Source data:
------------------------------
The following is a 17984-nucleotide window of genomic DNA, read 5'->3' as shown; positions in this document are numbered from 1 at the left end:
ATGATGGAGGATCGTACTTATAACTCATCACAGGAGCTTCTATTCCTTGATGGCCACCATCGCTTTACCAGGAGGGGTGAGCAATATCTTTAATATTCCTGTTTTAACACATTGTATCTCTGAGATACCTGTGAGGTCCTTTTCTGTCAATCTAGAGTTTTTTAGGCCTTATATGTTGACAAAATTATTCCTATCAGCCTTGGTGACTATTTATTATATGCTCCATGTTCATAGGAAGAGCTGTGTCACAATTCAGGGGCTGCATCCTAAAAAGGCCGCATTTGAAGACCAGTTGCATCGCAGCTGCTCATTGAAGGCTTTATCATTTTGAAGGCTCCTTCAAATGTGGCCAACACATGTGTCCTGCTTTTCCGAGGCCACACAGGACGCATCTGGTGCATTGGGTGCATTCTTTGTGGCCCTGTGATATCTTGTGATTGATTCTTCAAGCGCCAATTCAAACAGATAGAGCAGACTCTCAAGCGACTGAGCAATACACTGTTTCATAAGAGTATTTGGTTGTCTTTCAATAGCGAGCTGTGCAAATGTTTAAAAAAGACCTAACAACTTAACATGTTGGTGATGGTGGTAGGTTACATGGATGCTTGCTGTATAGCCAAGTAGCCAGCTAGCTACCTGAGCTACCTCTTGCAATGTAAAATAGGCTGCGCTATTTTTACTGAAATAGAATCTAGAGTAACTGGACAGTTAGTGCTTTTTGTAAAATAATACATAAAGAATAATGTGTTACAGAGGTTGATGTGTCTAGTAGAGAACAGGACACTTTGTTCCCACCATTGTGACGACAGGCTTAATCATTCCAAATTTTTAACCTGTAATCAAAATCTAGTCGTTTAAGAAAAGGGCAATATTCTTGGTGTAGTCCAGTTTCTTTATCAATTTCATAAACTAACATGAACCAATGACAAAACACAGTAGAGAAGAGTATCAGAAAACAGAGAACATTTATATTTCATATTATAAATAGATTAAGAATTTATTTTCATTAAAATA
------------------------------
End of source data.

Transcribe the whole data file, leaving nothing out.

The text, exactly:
The following is a 17984-nucleotide window of genomic DNA, read 5'->3' as shown; positions in this document are numbered from 1 at the left end:
ATGATGGAGGATCGTACTTATAACTCATCACAGGAGCTTCTATTCCTTGATGGCCACCATCGCTTTACCAGGAGGGGTGAGCAATATCTTTAATATTCCTGTTTTAACACATTGTATCTCTGAGATACCTGTGAGGTCCTTTTCTGTCAATCTAGAGTTTTTTAGGCCTTATATGTTGACAAAATTATTCCTATCAGCCTTGGTGACTATTTATTATATGCTCCATGTTCATAGGAAGAGCTGTGTCACAATTCAGGGGCTGCATCCTAAAAAGGCCGCATTTGAAGACCAGTTGCATCGCAGCTGCTCATTGAAGGCTTTATCATTTTGAAGGCTCCTTCAAATGTGGCCAACACATGTGTCCTGCTTTTCCGAGGCCACACAGGACGCATCTGGTGCATTGGGTGCATTCTTTGTGGCCCTGTGATATCTTGTGATTGATTCTTCAAGCGCCAATTCAAACAGATAGAGCAGACTCTCAAGCGACTGAGCAATACACTGTTTCATAAGAGTATTTGGTTGTCTTTCAATAGCGAGCTGTGCAAATGTTTAAAAAAGACCTAACAACTTAACATGTTGGTGATGGTGGTAGGTTACATGGATGCTTGCTGTATAGCCAAGTAGCCAGCTAGCTACCTGAGCTACCTCTTGCAATGTAAAATAGGCTGCGCTATTTTTACTGAAATAGAATCTAGAGTAACTGGACAGTTAGTGCTTTTTGTAAAATAATACATAAAGAATAATGTGTTACAGAGGTTGATGTGTCTAGTAGAGAACAGGACACTTTGTTCCCACCATTGTGACGACAGGCTTAATCATTCCAAATTTTTAACCTGTAATCAAAATCTAGTCGTTTAAGAAAAGGGCAATATTCTTGGTGTAGTCCAGTTTCTTTATCAATTTCATAAACTAACATGAACCAATGACAAAACACAGTAGAGAAGAGTATCAGAAAACAGAGAACATTTATATTTCATATTATAAATAGATTAAGAATTTATTTTCATTAAAATA